At some point, years ago, we learned that the largest maraschino cherry factory in the US was located in Red Hook, Brooklyn. Always interested in factory tours and local food (this last said with a grin), and often in the neighborhood for bike rides and social events, we searched out the place, hoping to get a look at all the bright red cherries.
But a phone, Google Maps and a search turned up nothing but a plain brick building without identifying markings. We talked about knocking and seeing if we could get an informal tour, Red Hook seems friendly that way, but didn’t. The factory just didn’t feel open in that way.
Some time later, apparently 2010, Dell’s Maraschino Cherry factory was again in the news. Beekeepers in Red Hook found that their bees were making a red concoction rather than their natural honey. The source of the red? The dyed corn syrup in which the cherries are marinated as part of their processing.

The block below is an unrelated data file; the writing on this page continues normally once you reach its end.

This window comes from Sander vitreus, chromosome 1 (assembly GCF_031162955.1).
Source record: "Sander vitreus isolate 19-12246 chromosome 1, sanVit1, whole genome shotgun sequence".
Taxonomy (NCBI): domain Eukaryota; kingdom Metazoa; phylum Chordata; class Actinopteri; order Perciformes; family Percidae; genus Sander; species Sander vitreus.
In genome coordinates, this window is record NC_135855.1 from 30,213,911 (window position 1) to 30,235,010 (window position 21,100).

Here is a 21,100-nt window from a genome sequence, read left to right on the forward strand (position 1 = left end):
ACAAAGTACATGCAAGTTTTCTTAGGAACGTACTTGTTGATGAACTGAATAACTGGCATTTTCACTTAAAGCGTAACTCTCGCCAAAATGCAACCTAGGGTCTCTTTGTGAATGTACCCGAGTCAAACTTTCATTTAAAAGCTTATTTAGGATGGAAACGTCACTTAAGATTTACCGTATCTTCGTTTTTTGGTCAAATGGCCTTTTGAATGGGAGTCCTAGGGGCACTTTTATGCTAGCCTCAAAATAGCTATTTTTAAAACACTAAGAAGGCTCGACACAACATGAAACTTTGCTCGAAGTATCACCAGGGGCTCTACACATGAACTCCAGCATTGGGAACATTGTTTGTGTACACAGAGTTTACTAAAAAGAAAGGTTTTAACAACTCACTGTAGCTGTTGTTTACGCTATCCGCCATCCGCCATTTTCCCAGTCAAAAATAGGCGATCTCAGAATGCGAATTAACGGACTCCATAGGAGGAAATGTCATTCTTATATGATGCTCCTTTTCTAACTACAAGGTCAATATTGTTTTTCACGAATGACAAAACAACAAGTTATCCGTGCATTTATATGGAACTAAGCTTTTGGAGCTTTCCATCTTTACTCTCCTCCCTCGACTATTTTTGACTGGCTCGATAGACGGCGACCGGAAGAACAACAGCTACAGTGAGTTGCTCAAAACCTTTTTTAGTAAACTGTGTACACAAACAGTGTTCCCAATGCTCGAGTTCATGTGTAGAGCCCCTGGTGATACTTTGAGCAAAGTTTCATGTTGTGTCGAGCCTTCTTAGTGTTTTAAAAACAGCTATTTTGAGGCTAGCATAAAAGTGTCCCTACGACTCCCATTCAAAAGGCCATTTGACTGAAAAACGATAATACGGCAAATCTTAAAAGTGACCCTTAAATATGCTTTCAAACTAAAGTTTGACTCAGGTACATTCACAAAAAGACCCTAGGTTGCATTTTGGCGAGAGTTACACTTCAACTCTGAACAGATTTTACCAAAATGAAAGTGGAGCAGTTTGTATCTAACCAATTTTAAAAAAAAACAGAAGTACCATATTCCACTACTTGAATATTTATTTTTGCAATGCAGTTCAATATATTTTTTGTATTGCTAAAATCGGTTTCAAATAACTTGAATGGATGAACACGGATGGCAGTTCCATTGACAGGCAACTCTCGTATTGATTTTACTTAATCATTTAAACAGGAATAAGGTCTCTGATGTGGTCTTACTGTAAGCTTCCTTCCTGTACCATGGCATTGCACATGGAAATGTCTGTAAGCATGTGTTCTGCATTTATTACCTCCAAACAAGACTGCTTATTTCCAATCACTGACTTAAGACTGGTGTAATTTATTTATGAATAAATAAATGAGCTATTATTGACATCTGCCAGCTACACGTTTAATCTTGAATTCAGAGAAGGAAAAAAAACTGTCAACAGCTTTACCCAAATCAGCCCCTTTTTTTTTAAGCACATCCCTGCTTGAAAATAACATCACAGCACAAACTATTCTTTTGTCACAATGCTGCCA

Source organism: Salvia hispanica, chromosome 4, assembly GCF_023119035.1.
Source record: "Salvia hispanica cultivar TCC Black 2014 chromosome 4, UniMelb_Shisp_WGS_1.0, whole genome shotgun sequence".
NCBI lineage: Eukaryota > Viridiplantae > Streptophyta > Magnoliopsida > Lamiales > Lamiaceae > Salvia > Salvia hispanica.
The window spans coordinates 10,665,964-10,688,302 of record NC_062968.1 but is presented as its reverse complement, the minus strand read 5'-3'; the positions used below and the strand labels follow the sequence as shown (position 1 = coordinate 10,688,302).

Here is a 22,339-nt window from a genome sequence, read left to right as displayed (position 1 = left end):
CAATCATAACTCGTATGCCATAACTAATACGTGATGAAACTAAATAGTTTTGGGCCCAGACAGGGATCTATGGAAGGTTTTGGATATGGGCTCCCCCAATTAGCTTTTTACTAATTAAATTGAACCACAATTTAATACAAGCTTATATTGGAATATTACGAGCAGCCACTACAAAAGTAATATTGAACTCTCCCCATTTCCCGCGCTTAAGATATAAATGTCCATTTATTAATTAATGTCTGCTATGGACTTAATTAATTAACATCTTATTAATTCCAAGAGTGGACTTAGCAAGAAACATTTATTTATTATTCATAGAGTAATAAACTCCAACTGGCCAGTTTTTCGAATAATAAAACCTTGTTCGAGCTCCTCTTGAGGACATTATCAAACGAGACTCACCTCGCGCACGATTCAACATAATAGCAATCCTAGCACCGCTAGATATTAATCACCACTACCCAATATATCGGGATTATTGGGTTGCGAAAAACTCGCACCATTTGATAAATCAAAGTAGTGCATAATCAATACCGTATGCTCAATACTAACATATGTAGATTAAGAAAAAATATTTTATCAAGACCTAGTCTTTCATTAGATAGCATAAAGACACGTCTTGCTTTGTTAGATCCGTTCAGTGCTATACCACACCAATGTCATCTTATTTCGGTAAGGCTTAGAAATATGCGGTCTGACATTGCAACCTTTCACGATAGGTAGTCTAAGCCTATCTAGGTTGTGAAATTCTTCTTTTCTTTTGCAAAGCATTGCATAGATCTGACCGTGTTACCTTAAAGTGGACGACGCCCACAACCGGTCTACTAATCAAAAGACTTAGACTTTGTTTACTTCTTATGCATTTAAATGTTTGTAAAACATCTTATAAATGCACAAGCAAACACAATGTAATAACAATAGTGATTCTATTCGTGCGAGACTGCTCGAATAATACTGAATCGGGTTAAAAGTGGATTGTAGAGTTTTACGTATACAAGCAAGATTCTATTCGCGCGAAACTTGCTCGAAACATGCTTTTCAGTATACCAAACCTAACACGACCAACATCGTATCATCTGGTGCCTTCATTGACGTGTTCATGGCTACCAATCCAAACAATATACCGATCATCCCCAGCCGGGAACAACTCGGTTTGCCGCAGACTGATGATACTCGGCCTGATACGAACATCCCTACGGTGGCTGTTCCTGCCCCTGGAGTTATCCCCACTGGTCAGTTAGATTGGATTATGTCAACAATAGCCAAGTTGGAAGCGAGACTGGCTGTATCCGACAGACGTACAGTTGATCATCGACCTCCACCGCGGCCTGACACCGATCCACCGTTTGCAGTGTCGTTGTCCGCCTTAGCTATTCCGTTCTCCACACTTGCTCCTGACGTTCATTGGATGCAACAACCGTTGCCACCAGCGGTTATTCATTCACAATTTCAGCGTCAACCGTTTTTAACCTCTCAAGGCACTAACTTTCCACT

Unsurprisingly, bees like sweets! Arthur Mondella, who owned Dell’s (and whose family started the company in the 20s), agreed to take measures to contain his sweet detritus and prevent the bees from getting to it.
A funny story, it seemed, with a happy resolution, until earlier this week, nearly five years later, investigators from the Department of Environmental Protection and the Department of Environmental Conservation, as well as the Brooklyn district attorney’s office, showed up at the Dell’s factory with a search warrant for documents relating to charges that the company was dumping in the local waters.
Some dicey constructions, the smell of marijuana, and another search warrant led to a surprising discovery and a cascading tragedy you can read about here.